The Child of the Sea, Jack Butler Yeats, 1948
One of my favourite artists of all time is Jack Butler Yeats. He used the sea as an enduring source of inspiration, and in his latter years it often became a metaphorical equation for life. In The Child of the Sea this equation is presented in categorical terms, with age alongside youth, indifference alongside wonder and quiet contemplation next to childlike exuberance. 
Painted in 1948, The Child of the Sea contrasts the attitude of an innocent young child to that of the swarthy sailor, who, as companions at sea, are nevertheless polarised in their experience of the moment. While the old sailor hunches over folded arms, apparently lost in deep thought and oblivious to the ubiquity of the seascape, the child stares out open-mouthed in an attitude of wonder. Entirely absorbed by the sight and experience of the lively sea, the child’s communication with the elements is emphasised by the near-total blending of his features with the salty surroundings. The tones of the sea are reflected in the china-white complexion of his skin, while the ruddy aspect of the old man tells of a detachment borne of a long-standing acquaintance with the ocean in all its guises.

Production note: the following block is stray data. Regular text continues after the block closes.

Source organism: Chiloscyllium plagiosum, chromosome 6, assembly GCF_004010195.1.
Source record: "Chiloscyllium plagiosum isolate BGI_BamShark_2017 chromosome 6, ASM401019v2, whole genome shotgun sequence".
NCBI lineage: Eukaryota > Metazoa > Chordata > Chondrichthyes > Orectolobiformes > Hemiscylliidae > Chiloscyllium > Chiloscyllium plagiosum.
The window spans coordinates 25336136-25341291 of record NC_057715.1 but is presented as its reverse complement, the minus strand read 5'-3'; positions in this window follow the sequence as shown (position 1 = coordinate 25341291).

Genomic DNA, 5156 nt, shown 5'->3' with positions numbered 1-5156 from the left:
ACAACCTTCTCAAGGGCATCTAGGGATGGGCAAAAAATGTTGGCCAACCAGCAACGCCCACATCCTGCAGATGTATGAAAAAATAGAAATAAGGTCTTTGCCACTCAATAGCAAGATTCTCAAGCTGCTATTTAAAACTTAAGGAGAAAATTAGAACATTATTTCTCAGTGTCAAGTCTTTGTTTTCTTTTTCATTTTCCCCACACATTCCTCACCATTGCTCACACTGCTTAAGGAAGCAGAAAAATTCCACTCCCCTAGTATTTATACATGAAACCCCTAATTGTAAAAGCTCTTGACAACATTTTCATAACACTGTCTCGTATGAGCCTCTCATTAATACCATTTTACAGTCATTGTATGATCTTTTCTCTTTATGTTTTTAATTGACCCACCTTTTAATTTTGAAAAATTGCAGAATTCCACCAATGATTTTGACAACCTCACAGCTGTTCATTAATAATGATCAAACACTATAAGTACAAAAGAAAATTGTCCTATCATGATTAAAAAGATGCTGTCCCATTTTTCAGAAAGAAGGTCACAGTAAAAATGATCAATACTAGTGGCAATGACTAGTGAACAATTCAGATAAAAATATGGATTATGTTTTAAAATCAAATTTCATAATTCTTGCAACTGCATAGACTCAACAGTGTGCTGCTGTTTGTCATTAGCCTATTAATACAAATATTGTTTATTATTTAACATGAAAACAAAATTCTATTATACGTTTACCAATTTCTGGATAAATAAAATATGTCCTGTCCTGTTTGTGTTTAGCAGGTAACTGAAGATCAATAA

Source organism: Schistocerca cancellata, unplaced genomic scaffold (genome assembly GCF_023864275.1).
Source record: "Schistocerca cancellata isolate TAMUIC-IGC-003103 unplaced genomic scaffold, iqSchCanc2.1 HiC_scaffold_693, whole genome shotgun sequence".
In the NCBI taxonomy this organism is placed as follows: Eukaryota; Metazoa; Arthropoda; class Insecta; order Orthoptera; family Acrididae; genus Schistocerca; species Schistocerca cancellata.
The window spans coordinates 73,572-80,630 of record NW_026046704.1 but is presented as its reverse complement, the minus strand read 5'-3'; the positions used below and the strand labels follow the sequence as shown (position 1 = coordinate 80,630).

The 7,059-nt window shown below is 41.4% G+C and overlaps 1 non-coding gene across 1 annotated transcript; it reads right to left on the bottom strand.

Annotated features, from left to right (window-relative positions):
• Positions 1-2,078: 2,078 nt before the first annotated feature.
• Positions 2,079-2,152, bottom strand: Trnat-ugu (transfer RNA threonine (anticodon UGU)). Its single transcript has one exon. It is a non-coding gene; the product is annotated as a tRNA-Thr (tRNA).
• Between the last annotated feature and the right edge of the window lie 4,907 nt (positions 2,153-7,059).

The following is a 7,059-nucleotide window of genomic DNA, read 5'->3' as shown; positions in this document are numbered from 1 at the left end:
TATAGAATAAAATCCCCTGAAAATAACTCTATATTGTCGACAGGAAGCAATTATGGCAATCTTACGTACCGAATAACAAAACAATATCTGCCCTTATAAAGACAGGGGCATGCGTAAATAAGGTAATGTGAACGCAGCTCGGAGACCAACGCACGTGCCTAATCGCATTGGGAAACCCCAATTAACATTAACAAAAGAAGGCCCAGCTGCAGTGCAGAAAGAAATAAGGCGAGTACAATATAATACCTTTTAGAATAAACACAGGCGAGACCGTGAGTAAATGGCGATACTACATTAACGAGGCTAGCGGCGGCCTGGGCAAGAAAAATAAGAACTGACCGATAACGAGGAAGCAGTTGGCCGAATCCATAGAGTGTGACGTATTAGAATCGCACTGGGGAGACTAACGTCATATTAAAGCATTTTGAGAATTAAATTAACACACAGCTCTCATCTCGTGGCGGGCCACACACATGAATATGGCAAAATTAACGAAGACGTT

The painting was auctioned at Sotheby’s to a private collector in 2011.
To me, this painting depicts hope, hope that the wonders, mysteries and splendour of the seascapes will inspire future generations to protect, guard and sustain our remarkable oceans.
By Ruth Clinton
Water Innovation Officer